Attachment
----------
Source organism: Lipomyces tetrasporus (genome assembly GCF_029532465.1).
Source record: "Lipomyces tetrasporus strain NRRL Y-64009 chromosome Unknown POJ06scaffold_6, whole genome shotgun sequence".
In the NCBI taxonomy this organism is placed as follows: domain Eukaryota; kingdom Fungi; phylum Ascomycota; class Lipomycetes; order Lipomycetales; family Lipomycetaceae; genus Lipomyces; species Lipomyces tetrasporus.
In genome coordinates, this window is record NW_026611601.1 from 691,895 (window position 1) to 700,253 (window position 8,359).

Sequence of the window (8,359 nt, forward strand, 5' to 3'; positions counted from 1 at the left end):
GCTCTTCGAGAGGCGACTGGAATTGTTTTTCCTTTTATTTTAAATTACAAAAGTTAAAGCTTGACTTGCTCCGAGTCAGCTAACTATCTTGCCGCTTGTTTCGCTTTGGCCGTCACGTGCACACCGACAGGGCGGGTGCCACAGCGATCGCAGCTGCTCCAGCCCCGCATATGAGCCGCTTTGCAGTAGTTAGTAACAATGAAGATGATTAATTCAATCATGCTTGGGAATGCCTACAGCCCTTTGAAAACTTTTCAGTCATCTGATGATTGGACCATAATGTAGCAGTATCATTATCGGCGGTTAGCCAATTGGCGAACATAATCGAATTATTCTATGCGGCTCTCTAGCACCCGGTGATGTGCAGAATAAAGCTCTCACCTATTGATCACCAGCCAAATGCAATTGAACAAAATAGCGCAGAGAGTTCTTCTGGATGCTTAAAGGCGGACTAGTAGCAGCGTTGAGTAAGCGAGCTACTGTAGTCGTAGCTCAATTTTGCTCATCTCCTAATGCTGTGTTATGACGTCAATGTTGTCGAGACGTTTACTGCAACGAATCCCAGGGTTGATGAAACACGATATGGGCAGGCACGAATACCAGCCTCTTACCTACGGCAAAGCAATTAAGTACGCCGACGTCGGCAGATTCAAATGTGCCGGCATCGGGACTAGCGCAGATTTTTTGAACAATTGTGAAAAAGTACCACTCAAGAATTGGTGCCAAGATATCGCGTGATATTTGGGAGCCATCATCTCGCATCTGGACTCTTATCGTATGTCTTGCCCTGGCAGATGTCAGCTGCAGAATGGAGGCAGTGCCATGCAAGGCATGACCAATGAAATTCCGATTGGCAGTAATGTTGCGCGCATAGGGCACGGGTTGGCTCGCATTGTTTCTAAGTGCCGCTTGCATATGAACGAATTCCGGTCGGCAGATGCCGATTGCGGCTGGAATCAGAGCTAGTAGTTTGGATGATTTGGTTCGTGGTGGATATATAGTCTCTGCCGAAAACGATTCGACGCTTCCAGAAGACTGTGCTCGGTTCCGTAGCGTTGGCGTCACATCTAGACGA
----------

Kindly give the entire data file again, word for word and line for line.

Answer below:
Source organism: Lipomyces tetrasporus (genome assembly GCF_029532465.1).
Source record: "Lipomyces tetrasporus strain NRRL Y-64009 chromosome Unknown POJ06scaffold_6, whole genome shotgun sequence".
In the NCBI taxonomy this organism is placed as follows: domain Eukaryota; kingdom Fungi; phylum Ascomycota; class Lipomycetes; order Lipomycetales; family Lipomycetaceae; genus Lipomyces; species Lipomyces tetrasporus.
In genome coordinates, this window is record NW_026611601.1 from 691,895 (window position 1) to 700,253 (window position 8,359).

Sequence of the window (8,359 nt, forward strand, 5' to 3'; positions counted from 1 at the left end):
GCTCTTCGAGAGGCGACTGGAATTGTTTTTCCTTTTATTTTAAATTACAAAAGTTAAAGCTTGACTTGCTCCGAGTCAGCTAACTATCTTGCCGCTTGTTTCGCTTTGGCCGTCACGTGCACACCGACAGGGCGGGTGCCACAGCGATCGCAGCTGCTCCAGCCCCGCATATGAGCCGCTTTGCAGTAGTTAGTAACAATGAAGATGATTAATTCAATCATGCTTGGGAATGCCTACAGCCCTTTGAAAACTTTTCAGTCATCTGATGATTGGACCATAATGTAGCAGTATCATTATCGGCGGTTAGCCAATTGGCGAACATAATCGAATTATTCTATGCGGCTCTCTAGCACCCGGTGATGTGCAGAATAAAGCTCTCACCTATTGATCACCAGCCAAATGCAATTGAACAAAATAGCGCAGAGAGTTCTTCTGGATGCTTAAAGGCGGACTAGTAGCAGCGTTGAGTAAGCGAGCTACTGTAGTCGTAGCTCAATTTTGCTCATCTCCTAATGCTGTGTTATGACGTCAATGTTGTCGAGACGTTTACTGCAACGAATCCCAGGGTTGATGAAACACGATATGGGCAGGCACGAATACCAGCCTCTTACCTACGGCAAAGCAATTAAGTACGCCGACGTCGGCAGATTCAAATGTGCCGGCATCGGGACTAGCGCAGATTTTTTGAACAATTGTGAAAAAGTACCACTCAAGAATTGGTGCCAAGATATCGCGTGATATTTGGGAGCCATCATCTCGCATCTGGACTCTTATCGTATGTCTTGCCCTGGCAGATGTCAGCTGCAGAATGGAGGCAGTGCCATGCAAGGCATGACCAATGAAATTCCGATTGGCAGTAATGTTGCGCGCATAGGGCACGGGTTGGCTCGCATTGTTTCTAAGTGCCGCTTGCATATGAACGAATTCCGGTCGGCAGATGCCGATTGCGGCTGGAATCAGAGCTAGTAGTTTGGATGATTTGGTTCGTGGTGGATATATAGTCTCTGCCGAAAACGATTCGACGCTTCCAGAAGACTGTGCTCGGTTCCGTAGCGTTGGCGTCACATCTAGACGA